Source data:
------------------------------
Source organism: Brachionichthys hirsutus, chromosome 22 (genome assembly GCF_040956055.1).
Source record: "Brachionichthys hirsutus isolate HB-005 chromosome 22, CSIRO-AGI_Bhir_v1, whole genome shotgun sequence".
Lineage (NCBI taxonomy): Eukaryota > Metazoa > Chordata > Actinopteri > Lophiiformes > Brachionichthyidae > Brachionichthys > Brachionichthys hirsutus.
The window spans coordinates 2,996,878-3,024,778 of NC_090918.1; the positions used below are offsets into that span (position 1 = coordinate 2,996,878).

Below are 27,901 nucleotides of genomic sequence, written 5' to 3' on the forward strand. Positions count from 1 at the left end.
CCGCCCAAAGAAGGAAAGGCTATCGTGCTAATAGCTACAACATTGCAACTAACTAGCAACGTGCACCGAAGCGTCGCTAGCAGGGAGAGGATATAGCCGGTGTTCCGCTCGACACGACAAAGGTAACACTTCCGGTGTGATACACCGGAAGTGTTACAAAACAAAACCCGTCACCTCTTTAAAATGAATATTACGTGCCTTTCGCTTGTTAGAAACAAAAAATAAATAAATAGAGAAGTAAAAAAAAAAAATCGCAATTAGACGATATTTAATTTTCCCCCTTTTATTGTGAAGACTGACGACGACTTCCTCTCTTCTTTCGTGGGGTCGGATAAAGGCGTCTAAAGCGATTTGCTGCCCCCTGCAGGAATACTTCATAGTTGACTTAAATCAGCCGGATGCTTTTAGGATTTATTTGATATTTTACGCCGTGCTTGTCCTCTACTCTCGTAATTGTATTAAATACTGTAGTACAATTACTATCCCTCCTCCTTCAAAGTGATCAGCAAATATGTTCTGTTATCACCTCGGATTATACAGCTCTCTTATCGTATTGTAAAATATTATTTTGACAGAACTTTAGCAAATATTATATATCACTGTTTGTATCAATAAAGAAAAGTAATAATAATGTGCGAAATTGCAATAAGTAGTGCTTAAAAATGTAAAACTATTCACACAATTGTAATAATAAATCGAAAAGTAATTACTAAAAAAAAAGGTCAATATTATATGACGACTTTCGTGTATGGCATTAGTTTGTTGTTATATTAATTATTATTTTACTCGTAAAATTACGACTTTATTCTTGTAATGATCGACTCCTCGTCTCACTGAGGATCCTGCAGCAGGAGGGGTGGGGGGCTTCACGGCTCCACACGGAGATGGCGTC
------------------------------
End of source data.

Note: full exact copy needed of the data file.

Source organism: Brachionichthys hirsutus, chromosome 22 (genome assembly GCF_040956055.1).
Source record: "Brachionichthys hirsutus isolate HB-005 chromosome 22, CSIRO-AGI_Bhir_v1, whole genome shotgun sequence".
Lineage (NCBI taxonomy): Eukaryota > Metazoa > Chordata > Actinopteri > Lophiiformes > Brachionichthyidae > Brachionichthys > Brachionichthys hirsutus.
The window spans coordinates 2,996,878-3,024,778 of NC_090918.1; the positions used below are offsets into that span (position 1 = coordinate 2,996,878).

Below are 27,901 nucleotides of genomic sequence, written 5' to 3' on the forward strand. Positions count from 1 at the left end.
CCGCCCAAAGAAGGAAAGGCTATCGTGCTAATAGCTACAACATTGCAACTAACTAGCAACGTGCACCGAAGCGTCGCTAGCAGGGAGAGGATATAGCCGGTGTTCCGCTCGACACGACAAAGGTAACACTTCCGGTGTGATACACCGGAAGTGTTACAAAACAAAACCCGTCACCTCTTTAAAATGAATATTACGTGCCTTTCGCTTGTTAGAAACAAAAAATAAATAAATAGAGAAGTAAAAAAAAAAAATCGCAATTAGACGATATTTAATTTTCCCCCTTTTATTGTGAAGACTGACGACGACTTCCTCTCTTCTTTCGTGGGGTCGGATAAAGGCGTCTAAAGCGATTTGCTGCCCCCTGCAGGAATACTTCATAGTTGACTTAAATCAGCCGGATGCTTTTAGGATTTATTTGATATTTTACGCCGTGCTTGTCCTCTACTCTCGTAATTGTATTAAATACTGTAGTACAATTACTATCCCTCCTCCTTCAAAGTGATCAGCAAATATGTTCTGTTATCACCTCGGATTATACAGCTCTCTTATCGTATTGTAAAATATTATTTTGACAGAACTTTAGCAAATATTATATATCACTGTTTGTATCAATAAAGAAAAGTAATAATAATGTGCGAAATTGCAATAAGTAGTGCTTAAAAATGTAAAACTATTCACACAATTGTAATAATAAATCGAAAAGTAATTACTAAAAAAAAAGGTCAATATTATATGACGACTTTCGTGTATGGCATTAGTTTGTTGTTATATTAATTATTATTTTACTCGTAAAATTACGACTTTATTCTTGTAATGATCGACTCCTCGTCTCACTGAGGATCCTGCAGCAGGAGGGGTGGGGGGCTTCACGGCTCCACACGGAGATGGCGTC